Winthrop Professor Peter Hartmann, who founded the Human Lactation Research Group at The University of Western Australia, said he expected the Lactation Assessment and Management Program, known as LAMP, to be ready for launch by the end of this year, helped by the Rotary Club of Southern Districts which donated $72,000 to the project.
“One of the problems for health practitioners trying to diagnose human lactation issues is that there are no standard lines of medical assessment to follow,” Professor Hartmann said.
“If you go to a doctor with breastfeeding problems they will often tell you to go to a lactation consultant, but lactation consultants are not medically qualified.
“We’re fast tracking the latest information from researchers working in this field to provide general practitioners with solid research-based information to help them diagnose and treat women with breastfeeding problems.”
The program will initially target GPs but versions for allied health professionals such as midwives, child health nurses and pharmacists, as well as parents, are also being developed.
“GPs will have web-based access to the program to assist them in the diagnosis of the problem that the breastfeeding mother may be experiencing at the time of the consultation,” Professor Hartmann said. “They can review the suggested treatment and management plan that’s required for that particular issue and will also be able to review the scientific publications that formed the basis of the advice that has been given.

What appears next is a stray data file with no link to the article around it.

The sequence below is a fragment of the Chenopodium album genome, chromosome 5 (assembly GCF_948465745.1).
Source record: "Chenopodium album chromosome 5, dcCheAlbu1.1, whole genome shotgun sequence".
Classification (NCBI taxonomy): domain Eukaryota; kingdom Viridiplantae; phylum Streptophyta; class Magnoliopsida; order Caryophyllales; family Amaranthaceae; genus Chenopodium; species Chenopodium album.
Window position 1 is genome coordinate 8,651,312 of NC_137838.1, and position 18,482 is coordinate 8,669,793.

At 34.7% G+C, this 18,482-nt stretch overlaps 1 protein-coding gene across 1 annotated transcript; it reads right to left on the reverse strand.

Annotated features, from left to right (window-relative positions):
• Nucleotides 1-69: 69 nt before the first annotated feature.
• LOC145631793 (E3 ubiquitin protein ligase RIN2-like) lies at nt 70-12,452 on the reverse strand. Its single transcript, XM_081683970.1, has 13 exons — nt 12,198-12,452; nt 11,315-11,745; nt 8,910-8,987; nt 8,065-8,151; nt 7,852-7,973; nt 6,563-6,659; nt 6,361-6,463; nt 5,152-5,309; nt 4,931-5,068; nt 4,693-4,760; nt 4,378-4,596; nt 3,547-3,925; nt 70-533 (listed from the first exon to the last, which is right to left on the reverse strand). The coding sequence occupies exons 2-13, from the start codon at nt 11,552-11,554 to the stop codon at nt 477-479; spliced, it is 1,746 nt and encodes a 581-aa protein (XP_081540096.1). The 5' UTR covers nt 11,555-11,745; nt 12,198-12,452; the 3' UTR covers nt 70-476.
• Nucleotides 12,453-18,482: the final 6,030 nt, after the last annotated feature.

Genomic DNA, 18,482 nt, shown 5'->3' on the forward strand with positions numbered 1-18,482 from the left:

“What it will mean is that a general practitioner should be able to diagnose and treat a woman with breastfeeding problems, whether they are based in Kununurra, Karratha or Kalgoorlie, because they will have access to this program.”
The Rotary funding has allowed the Human Lactation Research Group to employ an extra researcher and effectively double the work input into the LAMP project.
Rotary clubs have a long history of supporting research at The University of Western Australia, including helping to establish WA’s first Medical School in 1957.
In 2010, Professor Hartmann and UWA Deputy Vice-Chancellor (Research) Professor Robyn Owens were presented with the prestigious Rank Prize for Nutrition in recognition of their research on human lactation, including methods for the non-invasive measurement of the rate of milk secretion.
Professor Hartmann was also made a Member of the Order of Australia in 2012 for his contribution to research on human lactation.